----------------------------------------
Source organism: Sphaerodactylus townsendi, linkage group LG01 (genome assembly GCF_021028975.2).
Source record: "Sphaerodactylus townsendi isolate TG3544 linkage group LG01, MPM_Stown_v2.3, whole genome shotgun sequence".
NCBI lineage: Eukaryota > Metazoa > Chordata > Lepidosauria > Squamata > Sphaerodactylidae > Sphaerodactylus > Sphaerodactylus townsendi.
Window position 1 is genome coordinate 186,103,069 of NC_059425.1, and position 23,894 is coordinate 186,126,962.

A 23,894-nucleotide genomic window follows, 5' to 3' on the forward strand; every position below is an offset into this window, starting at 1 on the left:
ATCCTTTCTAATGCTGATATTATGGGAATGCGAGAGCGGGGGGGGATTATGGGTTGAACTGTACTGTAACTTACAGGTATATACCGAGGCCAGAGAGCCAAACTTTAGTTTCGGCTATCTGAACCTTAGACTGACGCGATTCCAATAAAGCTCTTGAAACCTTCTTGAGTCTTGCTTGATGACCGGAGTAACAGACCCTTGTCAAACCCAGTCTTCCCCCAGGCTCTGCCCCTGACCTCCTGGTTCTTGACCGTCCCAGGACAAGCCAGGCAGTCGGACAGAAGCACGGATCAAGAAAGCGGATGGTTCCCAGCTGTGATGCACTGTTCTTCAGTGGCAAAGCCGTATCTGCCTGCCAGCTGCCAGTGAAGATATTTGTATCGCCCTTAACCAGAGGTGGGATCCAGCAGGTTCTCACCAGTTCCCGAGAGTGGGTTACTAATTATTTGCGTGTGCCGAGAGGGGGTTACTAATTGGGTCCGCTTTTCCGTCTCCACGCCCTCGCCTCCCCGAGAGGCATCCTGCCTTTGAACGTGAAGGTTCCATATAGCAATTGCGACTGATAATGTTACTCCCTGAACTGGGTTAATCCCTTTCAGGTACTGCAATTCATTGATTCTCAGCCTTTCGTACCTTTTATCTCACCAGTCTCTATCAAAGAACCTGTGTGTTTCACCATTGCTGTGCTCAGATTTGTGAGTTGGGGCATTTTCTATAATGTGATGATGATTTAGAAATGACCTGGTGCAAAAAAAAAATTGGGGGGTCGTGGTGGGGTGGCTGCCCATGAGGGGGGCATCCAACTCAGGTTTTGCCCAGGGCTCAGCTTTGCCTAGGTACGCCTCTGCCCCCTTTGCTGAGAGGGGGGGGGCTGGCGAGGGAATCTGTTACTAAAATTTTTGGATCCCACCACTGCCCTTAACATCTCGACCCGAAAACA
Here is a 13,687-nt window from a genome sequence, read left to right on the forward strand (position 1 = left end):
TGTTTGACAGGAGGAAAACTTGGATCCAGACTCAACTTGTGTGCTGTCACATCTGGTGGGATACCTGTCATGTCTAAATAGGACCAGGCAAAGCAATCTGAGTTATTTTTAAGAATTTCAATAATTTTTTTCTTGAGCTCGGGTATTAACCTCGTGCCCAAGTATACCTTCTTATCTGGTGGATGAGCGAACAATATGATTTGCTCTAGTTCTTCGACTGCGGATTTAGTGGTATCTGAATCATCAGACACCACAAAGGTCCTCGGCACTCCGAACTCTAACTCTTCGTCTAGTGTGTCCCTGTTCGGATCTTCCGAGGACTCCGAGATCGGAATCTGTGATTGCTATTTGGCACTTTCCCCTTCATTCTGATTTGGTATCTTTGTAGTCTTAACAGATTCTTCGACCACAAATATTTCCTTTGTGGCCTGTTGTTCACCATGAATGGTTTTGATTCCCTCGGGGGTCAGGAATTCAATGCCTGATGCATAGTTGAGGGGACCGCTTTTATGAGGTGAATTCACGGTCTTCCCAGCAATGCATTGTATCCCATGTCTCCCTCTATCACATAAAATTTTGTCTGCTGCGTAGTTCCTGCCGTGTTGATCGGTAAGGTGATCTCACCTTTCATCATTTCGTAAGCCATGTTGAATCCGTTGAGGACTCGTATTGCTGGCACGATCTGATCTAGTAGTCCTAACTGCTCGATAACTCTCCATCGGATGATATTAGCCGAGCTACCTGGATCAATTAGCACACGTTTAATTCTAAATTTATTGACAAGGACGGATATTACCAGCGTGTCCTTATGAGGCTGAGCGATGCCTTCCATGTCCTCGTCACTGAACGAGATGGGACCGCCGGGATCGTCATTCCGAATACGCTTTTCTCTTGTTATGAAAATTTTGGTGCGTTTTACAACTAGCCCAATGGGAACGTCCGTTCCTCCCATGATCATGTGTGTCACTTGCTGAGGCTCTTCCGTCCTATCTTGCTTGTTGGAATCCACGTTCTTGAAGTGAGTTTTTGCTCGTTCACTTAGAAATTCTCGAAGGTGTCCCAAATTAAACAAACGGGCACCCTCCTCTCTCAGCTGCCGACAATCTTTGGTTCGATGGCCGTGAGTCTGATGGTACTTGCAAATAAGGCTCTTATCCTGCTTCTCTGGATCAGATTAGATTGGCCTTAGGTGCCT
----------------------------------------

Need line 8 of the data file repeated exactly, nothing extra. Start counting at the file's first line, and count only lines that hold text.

TGTTTGACAGGAGGAAAACTTGGATCCAGACTCAACTTGTGTGCTGTCACATCTGGTGGGATACCTGTCATGTCTAAATAGGACCAGGCAAAGCAATCTGAGTTATTTTTAAGAATTTCAATAATTTTTTTCTTGAGCTCGGGTATTAACCTCGTGCCCAAGTATACCTTCTTATCTGGTGGATGAGCGAACAATATGATTTGCTCTAGTTCTTCGACTGCGGATTTAGTGGTATCTGAATCATCAGACACCACAAAGGTCCTCGGCACTCCGAACTCTAACTCTTCGTCTAGTGTGTCCCTGTTCGGATCTTCCGAGGACTCCGAGATCGGAATCTGTGATTGCTATTTGGCACTTTCCCCTTCATTCTGATTTGGTATCTTTGTAGTCTTAACAGATTCTTCGACCACAAATATTTCCTTTGTGGCCTGTTGTTCACCATGAATGGTTTTGATTCCCTCGGGGGTCAGGAATTCAATGCCTGATGCATAGTTGAGGGGACCGCTTTTATGAGGTGAATTCACGGTCTTCCCAGCAATGCATTGTATCCCATGTCTCCCTCTATCACATAAAATTTTGTCTGCTGCGTAGTTCCTGCCGTGTTGATCGGTAAGGTGATCTCACCTTTCATCATTTCGTAAGCCATGTTGAATCCGTTGAGGACTCGTATTGCTGGCACGATCTGATCTAGTAGTCCTAACTGCTCGATAACTCTCCATCGGATGATATTAGCCGAGCTACCTGGATCAATTAGCACACGTTTAATTCTAAATTTATTGACAAGGACGGATATTACCAGCGTGTCCTTATGAGGCTGAGCGATGCCTTCCATGTCCTCGTCACTGAACGAGATGGGACCGCCGGGATCGTCATTCCGAATACGCTTTTCTCTTGTTATGAAAATTTTGGTGCGTTTTACAACTAGCCCAATGGGAACGTCCGTTCCTCCCATGATCATGTGTGTCACTTGCTGAGGCTCTTCCGTCCTATCTTGCTTGTTGGAATCCACGTTCTTGAAGTGAGTTTTTGCTCGTTCACTTAGAAATTCTCGAAGGTGTCCCAAATTAAACAAACGGGCACCCTCCTCTCTCAGCTGCCGACAATCTTTGGTTCGATGGCCGTGAGTCTGATGGTACTTGCAAATAAGGCTCTTATCCTGCTTCTCTGGATCAGATTAGATTGGCCTTAGGTGCCT